I wondered: If I get into the library and look into the medical section it is evident that there are thousands and thousands of different human physical diseases. But if I look into the section of animal diseases it is by no means as large as the human section. But humans are by no means the only beings with extraordinarily cell complexity. Many other animals have an equal amount of cell complexity. So shouldn't other animals have an comparative equal amount of diseases ?

Naturally as humans we are much more interested in human physiology which would explain the discrepancy. But is there any evidence that animals, especially mammals, have not an equal amount of (still unknown) different diseases ?

Remark: While a bit similar, this is not this question:

Why do humans seem so much more prone to disease than animals?

I am asking about the quantity of diseases, not if humans are especially prone for diseases.

ADDENDUM: The difference between the questions is like "Is building A more prone to fall in natural catastrophes than other buildings because it seems like it ?"

and "How many faults have building A in comparison to other buildings ?"

A correct answer to the first question is: "We made a statistical comparison and building A is more/less/equal prone to fall in a natural catastrophe. The impression is wrong/right."

A correct answer to the second question is: "Building A has in fact a mean approximately 13 000 faults while other buildings have only 5400 faults. But the reason can be that the other building are inspected with less care." Or "No, they both have very likely something like 9000 faults".

It is a completely different question. The second question does not ask for the severity of faults. It could even be that building A has more faults while being more secure because the faults itself are much less severe.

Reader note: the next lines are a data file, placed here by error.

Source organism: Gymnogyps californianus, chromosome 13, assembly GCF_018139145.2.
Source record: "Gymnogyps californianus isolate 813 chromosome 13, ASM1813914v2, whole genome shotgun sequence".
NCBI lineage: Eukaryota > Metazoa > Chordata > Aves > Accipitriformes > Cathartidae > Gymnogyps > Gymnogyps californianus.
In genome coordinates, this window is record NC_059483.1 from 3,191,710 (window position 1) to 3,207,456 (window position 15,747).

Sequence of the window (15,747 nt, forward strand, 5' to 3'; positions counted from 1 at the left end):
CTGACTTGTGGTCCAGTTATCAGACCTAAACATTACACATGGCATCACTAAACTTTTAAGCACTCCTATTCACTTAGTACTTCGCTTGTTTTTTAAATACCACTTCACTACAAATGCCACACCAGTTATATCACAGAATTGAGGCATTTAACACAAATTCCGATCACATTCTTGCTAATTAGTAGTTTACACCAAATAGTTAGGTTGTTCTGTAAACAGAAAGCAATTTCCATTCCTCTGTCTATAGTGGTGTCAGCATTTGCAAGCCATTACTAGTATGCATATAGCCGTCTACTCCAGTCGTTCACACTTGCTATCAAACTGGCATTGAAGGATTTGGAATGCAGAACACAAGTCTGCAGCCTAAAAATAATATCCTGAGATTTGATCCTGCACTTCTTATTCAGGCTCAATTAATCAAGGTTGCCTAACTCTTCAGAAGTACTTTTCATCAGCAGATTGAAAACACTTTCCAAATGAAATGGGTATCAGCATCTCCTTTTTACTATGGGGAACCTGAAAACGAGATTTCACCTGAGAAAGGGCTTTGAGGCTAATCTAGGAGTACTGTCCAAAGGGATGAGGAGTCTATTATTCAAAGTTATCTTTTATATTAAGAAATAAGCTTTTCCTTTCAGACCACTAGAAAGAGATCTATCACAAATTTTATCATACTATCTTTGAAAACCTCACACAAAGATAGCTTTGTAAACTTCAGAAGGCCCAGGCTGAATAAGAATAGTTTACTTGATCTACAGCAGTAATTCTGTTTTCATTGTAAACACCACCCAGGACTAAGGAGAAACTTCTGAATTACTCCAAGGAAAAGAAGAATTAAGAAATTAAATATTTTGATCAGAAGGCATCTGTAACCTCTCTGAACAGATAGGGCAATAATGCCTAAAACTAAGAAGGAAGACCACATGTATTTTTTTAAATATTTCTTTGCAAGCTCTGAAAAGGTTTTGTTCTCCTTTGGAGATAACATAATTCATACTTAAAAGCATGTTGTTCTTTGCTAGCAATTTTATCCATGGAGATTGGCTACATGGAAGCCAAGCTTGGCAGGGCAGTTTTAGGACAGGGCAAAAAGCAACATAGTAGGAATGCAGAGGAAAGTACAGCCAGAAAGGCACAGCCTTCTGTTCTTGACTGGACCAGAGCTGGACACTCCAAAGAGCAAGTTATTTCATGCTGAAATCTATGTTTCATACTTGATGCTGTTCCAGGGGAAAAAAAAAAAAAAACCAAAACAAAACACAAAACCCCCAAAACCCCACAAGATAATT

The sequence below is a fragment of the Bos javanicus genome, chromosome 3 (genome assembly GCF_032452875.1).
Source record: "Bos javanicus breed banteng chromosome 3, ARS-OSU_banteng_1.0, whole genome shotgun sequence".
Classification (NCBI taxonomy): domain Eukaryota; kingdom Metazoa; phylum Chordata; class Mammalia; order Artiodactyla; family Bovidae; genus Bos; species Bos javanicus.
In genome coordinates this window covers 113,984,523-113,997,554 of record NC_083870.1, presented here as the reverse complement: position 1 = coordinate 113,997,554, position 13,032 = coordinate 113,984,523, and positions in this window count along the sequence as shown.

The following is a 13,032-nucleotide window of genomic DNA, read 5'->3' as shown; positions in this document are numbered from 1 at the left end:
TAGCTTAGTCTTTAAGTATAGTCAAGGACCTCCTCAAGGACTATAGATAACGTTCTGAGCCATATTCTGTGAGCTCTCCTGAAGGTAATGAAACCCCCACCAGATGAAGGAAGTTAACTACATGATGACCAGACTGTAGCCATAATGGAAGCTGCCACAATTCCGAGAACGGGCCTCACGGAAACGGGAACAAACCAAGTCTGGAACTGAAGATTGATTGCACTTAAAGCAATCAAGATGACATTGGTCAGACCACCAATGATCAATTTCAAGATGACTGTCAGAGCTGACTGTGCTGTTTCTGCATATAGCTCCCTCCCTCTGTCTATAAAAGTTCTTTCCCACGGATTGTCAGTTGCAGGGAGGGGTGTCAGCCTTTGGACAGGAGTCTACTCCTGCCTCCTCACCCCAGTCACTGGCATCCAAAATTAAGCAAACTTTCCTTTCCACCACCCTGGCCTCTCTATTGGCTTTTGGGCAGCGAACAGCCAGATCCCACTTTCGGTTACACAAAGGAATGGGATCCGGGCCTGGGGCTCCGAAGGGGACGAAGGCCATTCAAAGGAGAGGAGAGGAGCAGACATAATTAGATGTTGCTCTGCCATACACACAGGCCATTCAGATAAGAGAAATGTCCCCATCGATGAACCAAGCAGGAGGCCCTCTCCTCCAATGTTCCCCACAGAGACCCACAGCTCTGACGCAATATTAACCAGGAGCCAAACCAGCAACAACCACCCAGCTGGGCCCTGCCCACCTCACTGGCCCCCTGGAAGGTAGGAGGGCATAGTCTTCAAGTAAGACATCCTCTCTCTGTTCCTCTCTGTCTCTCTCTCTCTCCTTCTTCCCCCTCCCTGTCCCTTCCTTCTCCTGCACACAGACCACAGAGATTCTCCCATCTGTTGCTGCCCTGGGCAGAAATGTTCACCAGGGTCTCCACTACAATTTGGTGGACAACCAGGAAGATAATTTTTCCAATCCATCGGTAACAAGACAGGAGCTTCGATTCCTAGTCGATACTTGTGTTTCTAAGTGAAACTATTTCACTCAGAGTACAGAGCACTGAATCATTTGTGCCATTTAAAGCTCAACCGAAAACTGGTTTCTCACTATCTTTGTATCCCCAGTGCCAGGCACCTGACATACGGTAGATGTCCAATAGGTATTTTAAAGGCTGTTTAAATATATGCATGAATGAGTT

• $\begingroup$ The problem is that it's very hard to quantitate diseases. Is each sickness caused by a different influenza serotype a different disease, or are they all "the flu"? What about the huge number of potential bacterial infections? Also, a number of human diseases today are diseases of affluence and longevity - cancer was quite rare when our lifespans were a lot shorter. We are the only species that have developed significant longevity without evolving it. Since we are self-cognizant beings, we have a number of psychoses and other mental illnesses that are not present in other animals, as well. $\endgroup$ – MattDMo Dec 20 '15 at 2:35
  • $\begingroup$ Just to add to MattDMo's point, we are able to bring many children into this world that would not have made it a century ago. Some genetic diseases are cured and many others treatable. That's unlikely to be as true for any other animal. So that would add to the thickness of the section on those diseases, whereas we might just add a line to an animal section that says, if this happens they die. $\endgroup$ – Nathan Dec 20 '15 at 2:49
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    $\begingroup$ This question has been asked before, several times at least. $\endgroup$ – anongoodnurse Dec 20 '15 at 16:26